As an analyst, I spend most of my trade show time talking to eDiscovery vendors. Since a majority of these conversations are under NDA, if I told you what they said, I'd have to kill you. So I will share with you the market trends that I discussed with show vendors and attendees. I met with the companies I mention below.
Trend #1: Vendors are moving towards systemic workflow and gobbling up eDiscovery stages in the process. The early case assessment (ECA) vendors are moving to the right on the EDRM to add review and sometimes production. At the same time, the review vendors are moving left on the EDRM to add ECA analytics and capabilities. The reason is that the processing/analytics/review/production workflow is a hard one to manage. When customers are working with point products, collected data sets are constantly being loaded and ingested into the next product along the line. This is a drain on network resources (IT hates that) and a serious risk to Legal's time management and chain of custody (attorneys hate that). If a vendor can offer true -- as in early -- ECA to customers, and can span subsequent stages to full-blown review, then they are approaching the end-to-end that customers do want. Clearwell is an example of the ECA-to-review move in the corporate market. Other companies will be making announcements over the next two quarters.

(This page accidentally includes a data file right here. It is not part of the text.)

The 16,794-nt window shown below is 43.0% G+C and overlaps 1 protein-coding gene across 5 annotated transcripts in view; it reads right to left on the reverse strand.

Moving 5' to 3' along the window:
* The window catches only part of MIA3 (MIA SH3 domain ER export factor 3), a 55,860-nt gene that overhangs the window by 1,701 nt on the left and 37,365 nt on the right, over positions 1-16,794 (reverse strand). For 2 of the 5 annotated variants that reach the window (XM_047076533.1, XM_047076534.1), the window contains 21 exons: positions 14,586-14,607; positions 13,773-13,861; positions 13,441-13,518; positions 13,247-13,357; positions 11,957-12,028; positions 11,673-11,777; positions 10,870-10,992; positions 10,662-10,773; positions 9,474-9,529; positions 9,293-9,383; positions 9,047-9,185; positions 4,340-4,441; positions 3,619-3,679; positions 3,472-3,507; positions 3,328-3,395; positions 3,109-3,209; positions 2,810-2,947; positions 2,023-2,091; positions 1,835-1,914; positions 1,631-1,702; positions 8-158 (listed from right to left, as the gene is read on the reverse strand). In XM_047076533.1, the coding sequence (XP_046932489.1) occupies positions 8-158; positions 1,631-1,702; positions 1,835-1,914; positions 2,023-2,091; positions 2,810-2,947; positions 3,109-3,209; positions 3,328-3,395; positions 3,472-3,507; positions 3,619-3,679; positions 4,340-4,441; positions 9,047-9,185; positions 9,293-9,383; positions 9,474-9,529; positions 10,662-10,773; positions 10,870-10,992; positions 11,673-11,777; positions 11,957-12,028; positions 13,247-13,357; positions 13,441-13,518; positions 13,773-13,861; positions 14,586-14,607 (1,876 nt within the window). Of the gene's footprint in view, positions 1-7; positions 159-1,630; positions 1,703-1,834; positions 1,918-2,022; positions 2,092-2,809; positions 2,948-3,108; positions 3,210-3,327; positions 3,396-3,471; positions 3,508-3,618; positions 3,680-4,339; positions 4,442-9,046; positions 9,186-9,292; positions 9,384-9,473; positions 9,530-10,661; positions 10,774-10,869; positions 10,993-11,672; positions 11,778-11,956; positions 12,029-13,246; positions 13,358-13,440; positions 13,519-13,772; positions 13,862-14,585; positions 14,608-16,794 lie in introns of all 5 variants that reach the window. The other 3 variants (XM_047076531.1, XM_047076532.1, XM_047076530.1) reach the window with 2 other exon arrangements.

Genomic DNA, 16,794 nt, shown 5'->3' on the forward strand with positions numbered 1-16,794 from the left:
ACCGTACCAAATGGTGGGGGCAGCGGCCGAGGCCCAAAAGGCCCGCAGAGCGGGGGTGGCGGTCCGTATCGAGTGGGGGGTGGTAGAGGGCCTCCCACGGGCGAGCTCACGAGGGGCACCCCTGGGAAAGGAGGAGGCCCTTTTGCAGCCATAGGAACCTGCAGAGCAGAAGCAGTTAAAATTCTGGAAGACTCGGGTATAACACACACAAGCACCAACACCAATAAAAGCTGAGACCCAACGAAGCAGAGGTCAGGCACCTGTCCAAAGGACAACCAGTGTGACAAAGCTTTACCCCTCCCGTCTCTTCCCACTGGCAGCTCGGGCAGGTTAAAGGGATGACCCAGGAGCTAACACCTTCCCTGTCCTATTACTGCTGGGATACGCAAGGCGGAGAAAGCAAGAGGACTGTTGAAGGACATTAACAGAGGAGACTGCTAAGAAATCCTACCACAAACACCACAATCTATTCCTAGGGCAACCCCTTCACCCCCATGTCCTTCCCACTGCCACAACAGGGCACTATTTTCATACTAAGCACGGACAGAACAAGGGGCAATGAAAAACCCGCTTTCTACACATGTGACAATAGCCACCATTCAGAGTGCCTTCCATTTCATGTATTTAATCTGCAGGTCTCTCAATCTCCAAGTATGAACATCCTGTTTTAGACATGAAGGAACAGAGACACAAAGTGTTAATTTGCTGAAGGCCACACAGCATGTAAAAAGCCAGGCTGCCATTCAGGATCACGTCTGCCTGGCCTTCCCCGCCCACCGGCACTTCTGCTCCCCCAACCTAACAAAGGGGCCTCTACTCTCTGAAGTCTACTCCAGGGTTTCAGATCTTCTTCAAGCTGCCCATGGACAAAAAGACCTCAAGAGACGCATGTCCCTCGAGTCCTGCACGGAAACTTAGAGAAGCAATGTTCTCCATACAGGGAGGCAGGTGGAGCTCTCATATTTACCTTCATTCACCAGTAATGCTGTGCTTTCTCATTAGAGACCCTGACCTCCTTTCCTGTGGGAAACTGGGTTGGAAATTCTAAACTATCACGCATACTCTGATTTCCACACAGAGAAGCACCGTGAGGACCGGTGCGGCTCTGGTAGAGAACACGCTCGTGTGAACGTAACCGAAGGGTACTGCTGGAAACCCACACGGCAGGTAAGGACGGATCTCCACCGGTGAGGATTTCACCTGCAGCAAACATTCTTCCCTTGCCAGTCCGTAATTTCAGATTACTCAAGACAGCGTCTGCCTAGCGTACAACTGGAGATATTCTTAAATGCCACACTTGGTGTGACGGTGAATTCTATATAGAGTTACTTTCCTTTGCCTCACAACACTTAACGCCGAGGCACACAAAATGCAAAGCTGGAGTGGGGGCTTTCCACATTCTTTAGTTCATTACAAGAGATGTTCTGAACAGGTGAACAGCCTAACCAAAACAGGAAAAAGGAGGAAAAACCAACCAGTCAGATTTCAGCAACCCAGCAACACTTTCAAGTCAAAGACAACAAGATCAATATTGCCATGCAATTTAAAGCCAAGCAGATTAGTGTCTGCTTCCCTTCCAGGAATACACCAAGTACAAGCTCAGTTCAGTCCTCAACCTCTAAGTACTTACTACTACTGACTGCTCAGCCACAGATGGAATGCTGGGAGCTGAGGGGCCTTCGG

Trend #2: Workflow management. It's hard to manage the eDiscovery workflow between multiple point products, stakeholders, and matters. Throw in the fact that the workflow actually moves back and forth between different stages, and you have a real challenge. In response, more vendors are building project management and/or multi-matter management into their products. CaseCentral has done this process from the beginning, and other well-entrenched review makers like Stratify have added it this past year. More will be announcing in 2009.
Trend #3: Vendors on the left-hand side of the EDRM are leveraging information management, identification and preservation to serve more business groups and business processes. eDiscovery technology always had strong implications for compliance, governance, records management and data retention. Now that corporate IT is being charged with providing data to these business processes, identification and management tools are looking pretty good. Reactive deployments are still more common than proactive, but the word is getting out. Guidance is an example of a rich technology that operates in this sphere as is Recommind. This is also where storage vendors belong, with both HP and CommVault applying their data management and identification capabilities to enterprise data.